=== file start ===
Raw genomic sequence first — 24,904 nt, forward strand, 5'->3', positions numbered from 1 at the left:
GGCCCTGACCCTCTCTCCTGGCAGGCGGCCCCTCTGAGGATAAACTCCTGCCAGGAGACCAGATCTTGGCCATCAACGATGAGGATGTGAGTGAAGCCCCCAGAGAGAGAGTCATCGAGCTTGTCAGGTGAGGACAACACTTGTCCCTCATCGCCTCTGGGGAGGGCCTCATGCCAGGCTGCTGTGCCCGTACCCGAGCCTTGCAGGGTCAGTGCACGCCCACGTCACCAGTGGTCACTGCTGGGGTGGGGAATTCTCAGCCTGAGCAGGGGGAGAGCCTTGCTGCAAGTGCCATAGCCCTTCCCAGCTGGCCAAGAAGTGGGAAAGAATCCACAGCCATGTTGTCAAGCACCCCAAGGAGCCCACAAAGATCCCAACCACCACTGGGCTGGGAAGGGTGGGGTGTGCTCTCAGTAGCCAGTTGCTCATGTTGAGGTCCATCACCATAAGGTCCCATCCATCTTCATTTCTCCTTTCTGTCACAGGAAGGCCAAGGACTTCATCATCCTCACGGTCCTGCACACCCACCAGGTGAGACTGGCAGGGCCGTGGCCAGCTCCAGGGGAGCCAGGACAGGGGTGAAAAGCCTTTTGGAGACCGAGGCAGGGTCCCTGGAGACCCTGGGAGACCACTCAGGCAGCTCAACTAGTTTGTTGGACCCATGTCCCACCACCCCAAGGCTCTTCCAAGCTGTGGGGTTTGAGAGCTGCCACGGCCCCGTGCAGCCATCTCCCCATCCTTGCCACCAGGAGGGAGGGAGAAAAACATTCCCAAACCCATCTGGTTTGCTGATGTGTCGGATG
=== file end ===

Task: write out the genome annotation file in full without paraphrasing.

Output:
Raw genomic sequence first — 24,904 nt, forward strand, 5'->3', positions numbered from 1 at the left:
GGCCCTGACCCTCTCTCCTGGCAGGCGGCCCCTCTGAGGATAAACTCCTGCCAGGAGACCAGATCTTGGCCATCAACGATGAGGATGTGAGTGAAGCCCCCAGAGAGAGAGTCATCGAGCTTGTCAGGTGAGGACAACACTTGTCCCTCATCGCCTCTGGGGAGGGCCTCATGCCAGGCTGCTGTGCCCGTACCCGAGCCTTGCAGGGTCAGTGCACGCCCACGTCACCAGTGGTCACTGCTGGGGTGGGGAATTCTCAGCCTGAGCAGGGGGAGAGCCTTGCTGCAAGTGCCATAGCCCTTCCCAGCTGGCCAAGAAGTGGGAAAGAATCCACAGCCATGTTGTCAAGCACCCCAAGGAGCCCACAAAGATCCCAACCACCACTGGGCTGGGAAGGGTGGGGTGTGCTCTCAGTAGCCAGTTGCTCATGTTGAGGTCCATCACCATAAGGTCCCATCCATCTTCATTTCTCCTTTCTGTCACAGGAAGGCCAAGGACTTCATCATCCTCACGGTCCTGCACACCCACCAGGTGAGACTGGCAGGGCCGTGGCCAGCTCCAGGGGAGCCAGGACAGGGGTGAAAAGCCTTTTGGAGACCGAGGCAGGGTCCCTGGAGACCCTGGGAGACCACTCAGGCAGCTCAACTAGTTTGTTGGACCCATGTCCCACCACCCCAAGGCTCTTCCAAGCTGTGGGGTTTGAGAGCTGCCACGGCCCCGTGCAGCCATCTCCCCATCCTTGCCACCAGGAGGGAGGGAGAAAAACATTCCCAAACCCATCTGGTTTGCTGATGTGTCGGATG